Such an understanding might diffuse the anxiety Christians have with rules. There are directions in the Scriptures . . . many of them. But they are to be assessed as the expression of the quality of a man, not as an inexorable set of laws by which men regiment their lives. True moral action is more than external conformity to regulations. Love of God and love of neighbor, both OT commandments, apply to the interior disposition of a man. Marshall is correct: “These two commands are as little ‘legal’ as it is possible for them to be.” 9

The Ethical Regulations Are Neither Comprehensive Nor Logically Consistent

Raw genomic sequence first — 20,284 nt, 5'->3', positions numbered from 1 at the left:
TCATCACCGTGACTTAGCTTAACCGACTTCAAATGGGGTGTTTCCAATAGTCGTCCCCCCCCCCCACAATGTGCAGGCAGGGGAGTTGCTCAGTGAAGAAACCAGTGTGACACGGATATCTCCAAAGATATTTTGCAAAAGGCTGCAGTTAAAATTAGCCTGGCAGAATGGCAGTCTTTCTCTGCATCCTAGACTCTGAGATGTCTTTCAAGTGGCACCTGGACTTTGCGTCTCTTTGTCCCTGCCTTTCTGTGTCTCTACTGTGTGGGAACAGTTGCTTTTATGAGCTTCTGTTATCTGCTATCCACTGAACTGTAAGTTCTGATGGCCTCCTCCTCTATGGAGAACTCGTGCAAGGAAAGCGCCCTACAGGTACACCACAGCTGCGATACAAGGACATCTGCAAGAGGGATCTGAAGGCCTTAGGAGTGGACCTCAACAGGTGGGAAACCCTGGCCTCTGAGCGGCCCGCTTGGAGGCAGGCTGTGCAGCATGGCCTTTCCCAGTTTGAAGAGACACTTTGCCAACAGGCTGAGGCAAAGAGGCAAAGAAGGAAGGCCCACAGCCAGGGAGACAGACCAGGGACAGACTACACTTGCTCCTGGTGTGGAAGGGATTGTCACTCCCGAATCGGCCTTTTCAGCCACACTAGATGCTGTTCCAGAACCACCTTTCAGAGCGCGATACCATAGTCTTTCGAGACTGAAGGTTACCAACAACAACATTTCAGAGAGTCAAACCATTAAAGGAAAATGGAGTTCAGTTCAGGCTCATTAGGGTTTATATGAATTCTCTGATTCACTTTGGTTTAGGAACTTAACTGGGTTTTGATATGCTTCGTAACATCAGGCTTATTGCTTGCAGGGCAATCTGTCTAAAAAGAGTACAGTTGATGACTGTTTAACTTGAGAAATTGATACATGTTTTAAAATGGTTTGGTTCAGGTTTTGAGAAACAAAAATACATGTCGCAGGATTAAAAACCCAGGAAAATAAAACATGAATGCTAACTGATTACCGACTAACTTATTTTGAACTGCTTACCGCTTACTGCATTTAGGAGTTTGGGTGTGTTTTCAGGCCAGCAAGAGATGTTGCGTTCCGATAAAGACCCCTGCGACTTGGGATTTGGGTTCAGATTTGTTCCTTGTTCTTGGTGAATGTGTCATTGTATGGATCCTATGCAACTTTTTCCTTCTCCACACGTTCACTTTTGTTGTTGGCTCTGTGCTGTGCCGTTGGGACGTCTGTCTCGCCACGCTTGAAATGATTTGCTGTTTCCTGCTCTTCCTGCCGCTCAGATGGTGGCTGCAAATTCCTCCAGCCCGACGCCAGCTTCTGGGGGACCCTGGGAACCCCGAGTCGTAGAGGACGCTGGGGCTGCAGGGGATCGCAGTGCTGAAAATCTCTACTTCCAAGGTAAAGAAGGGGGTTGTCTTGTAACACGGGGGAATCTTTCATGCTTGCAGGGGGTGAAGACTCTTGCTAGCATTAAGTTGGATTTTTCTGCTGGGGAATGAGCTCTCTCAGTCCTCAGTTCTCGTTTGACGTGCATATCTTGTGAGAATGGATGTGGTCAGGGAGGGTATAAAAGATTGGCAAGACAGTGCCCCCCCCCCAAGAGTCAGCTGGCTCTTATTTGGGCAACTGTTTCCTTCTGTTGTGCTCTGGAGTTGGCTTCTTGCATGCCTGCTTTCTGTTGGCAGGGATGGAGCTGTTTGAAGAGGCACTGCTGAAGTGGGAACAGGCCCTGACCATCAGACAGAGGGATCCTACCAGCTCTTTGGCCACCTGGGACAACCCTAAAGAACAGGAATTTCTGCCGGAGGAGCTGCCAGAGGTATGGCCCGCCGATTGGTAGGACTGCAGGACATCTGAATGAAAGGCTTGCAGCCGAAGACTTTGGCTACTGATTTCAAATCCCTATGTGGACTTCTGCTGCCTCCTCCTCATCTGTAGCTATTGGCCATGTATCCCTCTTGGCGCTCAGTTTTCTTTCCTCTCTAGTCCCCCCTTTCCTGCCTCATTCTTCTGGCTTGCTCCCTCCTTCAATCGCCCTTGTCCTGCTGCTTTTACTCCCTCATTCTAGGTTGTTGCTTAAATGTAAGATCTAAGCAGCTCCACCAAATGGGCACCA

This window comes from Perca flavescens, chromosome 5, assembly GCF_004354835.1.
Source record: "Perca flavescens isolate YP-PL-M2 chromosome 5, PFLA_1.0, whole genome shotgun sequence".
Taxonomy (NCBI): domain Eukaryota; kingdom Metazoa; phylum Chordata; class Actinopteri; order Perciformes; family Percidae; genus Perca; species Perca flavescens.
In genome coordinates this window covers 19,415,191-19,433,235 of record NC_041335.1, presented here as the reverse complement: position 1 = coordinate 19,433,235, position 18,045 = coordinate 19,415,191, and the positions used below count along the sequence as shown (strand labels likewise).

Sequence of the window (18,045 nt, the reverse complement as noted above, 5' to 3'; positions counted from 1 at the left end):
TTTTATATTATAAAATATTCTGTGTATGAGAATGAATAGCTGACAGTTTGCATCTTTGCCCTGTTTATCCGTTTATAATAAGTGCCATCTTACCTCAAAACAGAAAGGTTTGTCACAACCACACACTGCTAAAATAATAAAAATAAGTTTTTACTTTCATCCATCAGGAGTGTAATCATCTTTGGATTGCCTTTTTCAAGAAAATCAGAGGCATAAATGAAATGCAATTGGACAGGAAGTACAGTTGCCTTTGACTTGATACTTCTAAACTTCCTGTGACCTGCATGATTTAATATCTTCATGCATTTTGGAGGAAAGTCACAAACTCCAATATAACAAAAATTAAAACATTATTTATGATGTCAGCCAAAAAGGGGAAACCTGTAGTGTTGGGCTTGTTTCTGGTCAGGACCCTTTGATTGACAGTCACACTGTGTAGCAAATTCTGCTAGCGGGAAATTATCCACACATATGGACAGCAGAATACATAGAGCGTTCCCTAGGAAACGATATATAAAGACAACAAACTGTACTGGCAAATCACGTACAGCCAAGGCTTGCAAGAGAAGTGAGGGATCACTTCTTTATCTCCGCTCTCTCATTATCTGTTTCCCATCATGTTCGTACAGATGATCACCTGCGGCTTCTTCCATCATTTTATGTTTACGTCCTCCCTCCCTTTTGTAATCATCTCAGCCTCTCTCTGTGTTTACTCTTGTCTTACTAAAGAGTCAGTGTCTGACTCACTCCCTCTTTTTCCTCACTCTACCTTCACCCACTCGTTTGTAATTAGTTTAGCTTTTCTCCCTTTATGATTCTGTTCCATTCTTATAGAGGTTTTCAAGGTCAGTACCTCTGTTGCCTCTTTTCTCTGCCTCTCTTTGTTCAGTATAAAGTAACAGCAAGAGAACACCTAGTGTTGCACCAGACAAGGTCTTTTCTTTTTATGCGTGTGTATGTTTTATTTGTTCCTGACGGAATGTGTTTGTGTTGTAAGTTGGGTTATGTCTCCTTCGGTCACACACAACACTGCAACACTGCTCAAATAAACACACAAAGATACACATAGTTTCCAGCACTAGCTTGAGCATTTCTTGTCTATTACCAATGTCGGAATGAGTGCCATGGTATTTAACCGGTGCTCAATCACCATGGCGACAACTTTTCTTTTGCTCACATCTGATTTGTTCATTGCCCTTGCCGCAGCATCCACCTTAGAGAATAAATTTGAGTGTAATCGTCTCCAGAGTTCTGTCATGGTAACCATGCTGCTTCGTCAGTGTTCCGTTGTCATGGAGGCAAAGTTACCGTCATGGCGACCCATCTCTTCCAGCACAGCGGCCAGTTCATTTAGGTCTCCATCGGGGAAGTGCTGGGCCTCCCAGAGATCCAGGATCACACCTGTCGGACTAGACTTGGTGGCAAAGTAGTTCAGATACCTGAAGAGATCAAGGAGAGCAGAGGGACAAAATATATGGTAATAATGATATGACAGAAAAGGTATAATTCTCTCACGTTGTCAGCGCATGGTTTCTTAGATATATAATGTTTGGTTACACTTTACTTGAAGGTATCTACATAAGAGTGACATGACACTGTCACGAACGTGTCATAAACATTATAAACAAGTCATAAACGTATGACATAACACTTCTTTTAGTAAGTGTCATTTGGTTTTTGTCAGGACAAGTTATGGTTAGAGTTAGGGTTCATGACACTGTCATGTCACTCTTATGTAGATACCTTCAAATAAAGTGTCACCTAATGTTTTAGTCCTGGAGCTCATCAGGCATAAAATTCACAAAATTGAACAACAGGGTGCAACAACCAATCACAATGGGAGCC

Even though ethical prescriptions touch many areas, they do not cover all possibilities, not even for society of that day. To select one area, that of sex, one reads that a man was not to encroach upon his neighbor’s marriage. But he could have concubines, and polygamy remained an option. Intercourse with prostitutes seems not to have been strictly proscribed (Gen. 38:21). Standards for sexual behavior did not cover every emergency. If the OT regulations are set over against the modern ethical agenda, then the lack of comprehensiveness is even more apparent. What has the OT, or even the NT, to say to the ethics of industry, genetic experimentation, organ transplants, population control? The inadequacy of regulations for every contingency is serious only if one’s ethical theory calls for such an encompassing set of rules. But the latter is not the OT understanding. Love of God and love of neighbor are {27} basic. Behavioral details need not be exhaustive.